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From left, Josh Amelunke, Nate Kesterson and Scott Schutte

“There’s a sincere desire for you to succeed.” — Client Joni Pfenenger themselves and purchasing the best equipment possible, they say, and they’re just as comfortable training a professional athlete as a soon-to-be-reformed couch potato. “Some people are just killing themselves on their treadmills,” Kesterson says. “They’ve been trying something else and it hasn’t been working, so they’re willing to give us a listen.” This is the case for clients such as Ashley Mayer. The 28-year-old professional dancer and owner of Studio B Dance Center has always been naturally slender, but she feared her career would

be cut short by a painful knee condition called chondromalacia patella. After seeing an orthopedic physician and months of physical therapy, Mayer wasn’t seeing any improvement. “It wasn’t relieving the pain, and I wasn’t building up the muscles the doctor told me I needed to be building up,” she says. She feared the next step would be a career-ending surgery. Her boyfriend, who worked out with Schutte, suggested she meet with a trainer at Columbia Strength & Conditioning. Mayer had her doubts when she first met Kesterson. “I’m very skeptical,


especially when it comes to my knees,” she says. “I really didn’t believe them and just kind of rolled my eyes.” But Kesterson helped Mayer strengthen her legs and laid out a meal plan intended to reduce inflammation. “I’m a believer now,” she says. “I’ve noticed tremendous improvements in the strength of my leg, especially the muscle groups I needed to strengthen for my knee.” Mayer, who has now begun full-body training, credits Columbia Strength & Conditioning for helping her avoid knee surgery. “I’m so happy with them,” she says. Another client, Joni Pfenenger, says it was important to her to improve her health so she could enjoy her five kids and future grandchildren. In February, she began meeting with Schutte to lay out a nutrition and supplement plan. When she began making significant changes to her diet, Pfenenger says Schutte sent her the occasional text message to ask how she was doing. “I had excellent results,” she says. “I lost weight, lost inches, felt better.” In June, Pfenenger also began exercising with CSC trainers. “There’s a sincere desire for you to succeed, and it’s not like they want you to be the skinniest, most cut, highest-performing athlete, but they care about your longterm health,” she says. “Everybody’s really nice there.” Stories like Mayer’s and Pfenenger’s are rewarding for their trainers, Schutte says. “People are coming back and saying their blood pressure is better, or they’re dating again, and they’re comfortable and happy with the way they look,” he says. The next big goal for the gym’s owners is to move their business. Kesterson says they’ll look for a new space when their lease ends in October 2012, and their wish list includes more room, more equipment, improved office privacy, nicer locker rooms and, of course, an increase in clientele. “We’re in a business that’s basically word of mouth,” Schutte says. “We take care of our people, they talk, and hopefully we’ll grow.” FALL 2011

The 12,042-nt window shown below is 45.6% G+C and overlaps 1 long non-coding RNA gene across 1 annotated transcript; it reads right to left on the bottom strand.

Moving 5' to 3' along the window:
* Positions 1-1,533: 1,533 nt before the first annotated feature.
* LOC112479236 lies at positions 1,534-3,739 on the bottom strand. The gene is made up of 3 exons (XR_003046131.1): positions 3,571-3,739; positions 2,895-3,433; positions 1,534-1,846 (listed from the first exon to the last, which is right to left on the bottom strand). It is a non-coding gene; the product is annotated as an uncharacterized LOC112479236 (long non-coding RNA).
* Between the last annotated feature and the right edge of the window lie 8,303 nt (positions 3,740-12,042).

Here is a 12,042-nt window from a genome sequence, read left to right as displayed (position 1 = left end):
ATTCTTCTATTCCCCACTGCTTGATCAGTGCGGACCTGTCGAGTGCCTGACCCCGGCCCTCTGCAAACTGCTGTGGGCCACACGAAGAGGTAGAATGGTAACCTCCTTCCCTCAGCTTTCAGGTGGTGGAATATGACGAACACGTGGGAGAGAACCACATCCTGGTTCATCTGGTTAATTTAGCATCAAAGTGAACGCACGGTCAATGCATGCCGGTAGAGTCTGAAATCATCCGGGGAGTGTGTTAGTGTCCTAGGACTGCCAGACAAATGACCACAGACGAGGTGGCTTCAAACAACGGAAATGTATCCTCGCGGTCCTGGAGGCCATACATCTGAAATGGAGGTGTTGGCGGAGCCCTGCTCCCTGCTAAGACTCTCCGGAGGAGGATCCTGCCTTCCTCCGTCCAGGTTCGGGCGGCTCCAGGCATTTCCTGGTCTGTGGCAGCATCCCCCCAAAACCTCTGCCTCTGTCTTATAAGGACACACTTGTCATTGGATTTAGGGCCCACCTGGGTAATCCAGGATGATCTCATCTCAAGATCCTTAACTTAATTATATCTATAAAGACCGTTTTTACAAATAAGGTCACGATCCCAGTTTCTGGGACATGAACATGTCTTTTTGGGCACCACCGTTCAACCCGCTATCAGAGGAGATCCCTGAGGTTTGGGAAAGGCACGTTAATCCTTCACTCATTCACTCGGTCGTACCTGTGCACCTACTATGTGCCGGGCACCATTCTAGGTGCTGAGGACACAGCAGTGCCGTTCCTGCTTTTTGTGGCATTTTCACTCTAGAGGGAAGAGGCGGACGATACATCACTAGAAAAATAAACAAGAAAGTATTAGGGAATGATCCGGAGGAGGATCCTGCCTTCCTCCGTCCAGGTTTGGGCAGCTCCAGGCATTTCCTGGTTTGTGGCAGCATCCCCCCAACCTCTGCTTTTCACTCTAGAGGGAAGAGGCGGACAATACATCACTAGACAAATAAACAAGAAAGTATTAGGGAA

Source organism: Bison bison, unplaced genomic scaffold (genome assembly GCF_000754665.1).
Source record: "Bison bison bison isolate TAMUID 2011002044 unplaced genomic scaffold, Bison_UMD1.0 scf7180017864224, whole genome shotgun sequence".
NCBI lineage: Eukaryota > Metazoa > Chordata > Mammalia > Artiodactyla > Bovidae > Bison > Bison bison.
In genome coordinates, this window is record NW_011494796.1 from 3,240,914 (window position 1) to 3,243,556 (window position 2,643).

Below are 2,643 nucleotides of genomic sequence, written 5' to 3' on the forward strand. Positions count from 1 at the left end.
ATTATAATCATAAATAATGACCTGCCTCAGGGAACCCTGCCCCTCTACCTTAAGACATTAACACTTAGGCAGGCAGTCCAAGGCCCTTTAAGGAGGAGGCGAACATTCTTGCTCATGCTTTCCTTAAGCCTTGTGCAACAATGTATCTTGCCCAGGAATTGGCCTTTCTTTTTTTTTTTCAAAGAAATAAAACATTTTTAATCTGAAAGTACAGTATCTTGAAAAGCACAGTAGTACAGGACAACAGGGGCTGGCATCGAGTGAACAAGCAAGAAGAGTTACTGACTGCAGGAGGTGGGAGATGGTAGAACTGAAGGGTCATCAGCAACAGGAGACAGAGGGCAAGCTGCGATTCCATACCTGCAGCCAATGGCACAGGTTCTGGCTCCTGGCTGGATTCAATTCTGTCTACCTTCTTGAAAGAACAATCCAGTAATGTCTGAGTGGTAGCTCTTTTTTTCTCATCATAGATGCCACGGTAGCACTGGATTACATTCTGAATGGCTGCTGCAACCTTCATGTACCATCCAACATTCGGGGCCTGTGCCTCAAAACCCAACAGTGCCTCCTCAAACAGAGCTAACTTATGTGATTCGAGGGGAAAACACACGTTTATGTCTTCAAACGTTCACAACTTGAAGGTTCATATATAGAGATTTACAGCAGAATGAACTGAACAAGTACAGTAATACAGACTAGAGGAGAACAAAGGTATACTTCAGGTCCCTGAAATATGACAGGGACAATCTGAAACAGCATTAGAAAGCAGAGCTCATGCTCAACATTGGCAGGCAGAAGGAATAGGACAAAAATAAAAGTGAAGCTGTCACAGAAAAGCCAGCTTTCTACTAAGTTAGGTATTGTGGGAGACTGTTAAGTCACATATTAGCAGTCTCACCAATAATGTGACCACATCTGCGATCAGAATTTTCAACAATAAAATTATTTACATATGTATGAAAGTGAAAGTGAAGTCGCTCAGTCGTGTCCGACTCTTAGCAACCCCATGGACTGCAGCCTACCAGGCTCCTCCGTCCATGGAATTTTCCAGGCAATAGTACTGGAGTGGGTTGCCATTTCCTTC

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rEGIONaL rOuNduP

Mu HEaLTH CarE NaMEd a 2011 MOsT WIrEd HOsPITaL

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niversity of Missouri Health Care has been recognized as one of the nation’s “Most Wired” hospitals according to the 2011 Most Wired Survey released in the July issue of Hospitals & Health Networks magazine. The survey recognizes the top 100 hospitals in the country that are making progress in the adoption of health information technology. University of Missouri Health Care is the only health care organization in mid-Missouri and one of only five hospitals in the state to receive the Most Wired distinction. “The Most Wired award validates our commitment to patient safety and the delivery of high-quality care to our patients,” says Jim Ross, chief executive officer of MU Health Care. “This award recognizes our belief that information technology is vital to improving the health care needs of our patients.” The Most Wired award follows MU Health Care’s recognition for achieving Stage 6 of the Electronic Medical

Record (EMR) Adoption Model. In May, Healthcare Information and Management Systems Society (HIMSS) Analytics, a national company that evaluates hospitals’ progress in implementing electronic medical records, announced that MU Health Care had reached the Stage 6 milestone on a scale of 0 to 7 in its transition from all-paper to all-electronic patient records. “Our recent recognitions as a Most Wired health care organization and as reaching Stage 6 of the HIMSS EMR Adoption Model lets our patients know that they are receiving care at one of the most technologically advanced hospitals in the country,” says Joanne Burns, chief information officer at MU Health Care.